Sunday, February 25, 2018 9:30 am - 1:15 pm
Marc Lapadula / Yale University
While most works of cinema are produced for mass-entertainment and escapism, a peculiar minority have had a profound influence on our culture. Whether intentionally or not, some movies have brought social issues to light, changed laws, forwarded ideologies both good and bad, and altered the course of American history through their resounding impact on society. Renowned Yale Film Professor Marc Lapadula will discuss three films that, for better or worse, made their mark.
Marc Lapadula is a Senior Lecturer in the Film Studies Program at Yale University. He is a playwright, screenwriter and an award-winning film producer. In addition to Yale, Marc has taught at Columbia University’s Graduate Film School, created the screenwriting programs at both The University of Pennsylvania and Johns Hopkins where he won Outstanding Teaching awards and has lectured on film, playwriting and conducted highly-acclaimed screenwriting seminars all across the country at notable venues like The National Press Club, The Smithsonian Institution, The Commonwealth Club and The New York Historical Society.
Leonard Steinhorn / American University
We may not wear bell bottoms and tie-dye t-shirts anymore, and let's not talk about what happened to our hair. But even though it's been half a century since the 1960s, it’s a decade that continues to reverberate in our society, politics, culture, and institutions to this very day. In so many ways it was the Sixties that spawned today's polarization and culture wars, which divide us now the way Vietnam did back then. From civil rights to feminism to gay liberation to the environmental movement to the silent majority, what started in the Sixties has shaped and influenced our country ever since.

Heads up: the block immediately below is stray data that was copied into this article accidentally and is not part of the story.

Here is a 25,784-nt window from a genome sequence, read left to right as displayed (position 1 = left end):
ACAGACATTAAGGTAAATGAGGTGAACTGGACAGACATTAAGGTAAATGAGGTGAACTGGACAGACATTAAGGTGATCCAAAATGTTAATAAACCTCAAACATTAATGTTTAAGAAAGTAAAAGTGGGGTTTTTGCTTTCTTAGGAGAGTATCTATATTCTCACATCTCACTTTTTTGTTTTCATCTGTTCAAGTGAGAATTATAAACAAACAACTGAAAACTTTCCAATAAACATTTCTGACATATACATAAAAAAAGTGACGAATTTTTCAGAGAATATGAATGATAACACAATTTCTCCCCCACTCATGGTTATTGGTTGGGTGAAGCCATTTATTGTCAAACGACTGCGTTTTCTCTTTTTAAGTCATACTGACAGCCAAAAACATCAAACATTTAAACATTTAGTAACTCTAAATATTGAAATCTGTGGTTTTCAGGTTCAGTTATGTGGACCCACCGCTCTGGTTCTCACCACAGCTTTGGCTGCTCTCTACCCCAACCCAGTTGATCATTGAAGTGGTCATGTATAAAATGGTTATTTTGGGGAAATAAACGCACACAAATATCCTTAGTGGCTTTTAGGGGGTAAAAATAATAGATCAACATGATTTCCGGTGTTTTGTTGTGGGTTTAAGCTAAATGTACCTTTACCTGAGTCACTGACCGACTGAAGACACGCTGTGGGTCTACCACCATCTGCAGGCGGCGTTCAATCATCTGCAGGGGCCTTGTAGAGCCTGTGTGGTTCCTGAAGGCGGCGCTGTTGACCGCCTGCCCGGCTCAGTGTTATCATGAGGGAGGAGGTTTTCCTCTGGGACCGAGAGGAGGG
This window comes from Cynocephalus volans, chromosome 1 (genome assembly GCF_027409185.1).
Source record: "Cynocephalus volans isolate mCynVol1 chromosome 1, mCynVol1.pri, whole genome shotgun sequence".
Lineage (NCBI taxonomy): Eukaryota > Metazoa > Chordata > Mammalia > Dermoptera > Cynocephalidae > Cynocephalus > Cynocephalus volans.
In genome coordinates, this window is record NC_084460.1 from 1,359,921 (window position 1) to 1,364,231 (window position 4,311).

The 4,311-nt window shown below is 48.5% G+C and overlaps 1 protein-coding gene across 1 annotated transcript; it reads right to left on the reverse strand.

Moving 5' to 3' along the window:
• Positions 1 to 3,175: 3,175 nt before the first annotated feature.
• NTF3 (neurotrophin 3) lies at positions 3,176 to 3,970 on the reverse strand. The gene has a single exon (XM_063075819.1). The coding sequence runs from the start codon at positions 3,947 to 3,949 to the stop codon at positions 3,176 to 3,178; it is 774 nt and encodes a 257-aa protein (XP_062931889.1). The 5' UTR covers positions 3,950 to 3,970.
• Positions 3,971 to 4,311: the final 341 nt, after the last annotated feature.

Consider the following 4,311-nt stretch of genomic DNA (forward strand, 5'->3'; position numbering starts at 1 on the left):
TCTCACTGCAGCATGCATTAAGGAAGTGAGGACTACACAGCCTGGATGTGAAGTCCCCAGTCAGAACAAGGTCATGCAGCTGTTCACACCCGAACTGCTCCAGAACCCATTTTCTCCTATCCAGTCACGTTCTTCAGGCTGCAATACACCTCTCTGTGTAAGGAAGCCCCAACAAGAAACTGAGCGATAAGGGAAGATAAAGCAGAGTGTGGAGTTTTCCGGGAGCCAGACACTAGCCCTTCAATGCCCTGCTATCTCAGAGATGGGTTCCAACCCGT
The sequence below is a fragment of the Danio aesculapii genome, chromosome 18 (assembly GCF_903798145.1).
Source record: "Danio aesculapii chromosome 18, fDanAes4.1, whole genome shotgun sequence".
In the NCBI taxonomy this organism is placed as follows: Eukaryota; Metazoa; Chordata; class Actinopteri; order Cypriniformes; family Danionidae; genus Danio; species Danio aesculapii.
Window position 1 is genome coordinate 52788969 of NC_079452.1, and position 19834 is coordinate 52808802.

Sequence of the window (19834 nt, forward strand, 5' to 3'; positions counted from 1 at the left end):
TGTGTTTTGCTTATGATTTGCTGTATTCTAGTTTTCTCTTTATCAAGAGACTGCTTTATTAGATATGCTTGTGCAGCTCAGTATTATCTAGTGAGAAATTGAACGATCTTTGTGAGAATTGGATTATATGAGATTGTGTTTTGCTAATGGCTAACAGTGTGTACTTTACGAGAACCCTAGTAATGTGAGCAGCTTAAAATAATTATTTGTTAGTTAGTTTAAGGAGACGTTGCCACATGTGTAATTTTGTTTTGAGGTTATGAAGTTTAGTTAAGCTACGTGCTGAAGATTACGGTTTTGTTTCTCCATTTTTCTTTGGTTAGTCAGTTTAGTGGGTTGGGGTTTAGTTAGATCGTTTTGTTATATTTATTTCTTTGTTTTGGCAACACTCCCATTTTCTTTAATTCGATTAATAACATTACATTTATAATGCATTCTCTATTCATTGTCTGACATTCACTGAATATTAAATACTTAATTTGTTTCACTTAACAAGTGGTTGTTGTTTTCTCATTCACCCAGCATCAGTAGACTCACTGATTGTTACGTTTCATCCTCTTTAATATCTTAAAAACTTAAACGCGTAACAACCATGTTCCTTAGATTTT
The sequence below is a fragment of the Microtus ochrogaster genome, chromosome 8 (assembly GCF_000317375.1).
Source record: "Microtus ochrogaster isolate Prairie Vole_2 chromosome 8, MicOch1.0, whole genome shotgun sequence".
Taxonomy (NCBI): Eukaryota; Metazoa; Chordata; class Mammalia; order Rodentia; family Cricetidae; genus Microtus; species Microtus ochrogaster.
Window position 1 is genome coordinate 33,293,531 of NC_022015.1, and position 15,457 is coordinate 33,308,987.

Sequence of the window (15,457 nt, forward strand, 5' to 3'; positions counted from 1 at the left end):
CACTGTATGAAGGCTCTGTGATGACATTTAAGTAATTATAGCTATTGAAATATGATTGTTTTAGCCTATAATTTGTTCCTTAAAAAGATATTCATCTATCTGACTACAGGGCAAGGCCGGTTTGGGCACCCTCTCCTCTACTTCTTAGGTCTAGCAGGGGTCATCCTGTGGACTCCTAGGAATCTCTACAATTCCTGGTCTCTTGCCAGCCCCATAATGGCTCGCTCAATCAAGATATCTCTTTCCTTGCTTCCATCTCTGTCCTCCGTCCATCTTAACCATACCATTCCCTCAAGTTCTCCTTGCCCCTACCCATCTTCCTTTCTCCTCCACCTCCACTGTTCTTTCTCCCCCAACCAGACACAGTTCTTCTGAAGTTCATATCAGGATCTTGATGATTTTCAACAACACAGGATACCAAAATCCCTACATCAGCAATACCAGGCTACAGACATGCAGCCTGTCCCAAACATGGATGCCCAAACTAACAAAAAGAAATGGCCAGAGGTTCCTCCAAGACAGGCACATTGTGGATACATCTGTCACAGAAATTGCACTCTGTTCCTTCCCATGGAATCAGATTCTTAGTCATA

To many, the presidency of Barack Obama symbolized the liberation movements of the Sixties. But it's also important to ask how the Sixties produced the presidency of Donald Trump. It's the Sixties, its meaning and its legacy that may well be the dividing line in our politics today.
Leonard Steinhorn is a professor of communication and affiliate professor of history at American University. He currently serves as a political analyst for CBS News in Washington, D.C. He is the author of “The Greater Generation: In Defense of the Baby Boom Legacy,” and co-author of “By the Color of Our Skin: The Illusion of Integration and the Reality of Race,” books that have generated widespread discussion and debate. Professor Steinhorn’s writings have been featured in several publications, including The Washington Post, Salon, Politico, and Huffington Post. He has twice been named Faculty Member of the Year at AU.
Rachel Friedberg / Brown University
The Statue of Liberty is the quintessential symbol of the United States. But as the debate over immigration reform rages in Congress and the media, has the welcome mat worn thin? What does it meant to hold out a beacon to the world's "tired, poor, huddled masses"? Do we welcome immigrants in because of or despite their economic impact on the United States?
Many in the American labor movement contend that immigrants take jobs away from native-born workers and send wages tumbling. But do they really? Drawing on the research into the economic impact of immigration, Rachel Friedberg examines how new immigrants fare in the U.S. labor market, and how they affect the economic well-being of those of us already here.
Rachel Friedberg is a Distinguished Senior Lecturer in Economics at Brown University. Professor Friedberg’s research focuses on the labor market performance and assimilation of immigrants in the United States and Israel, the transferability of human capital, and the impact of immigration on native labor market outcomes.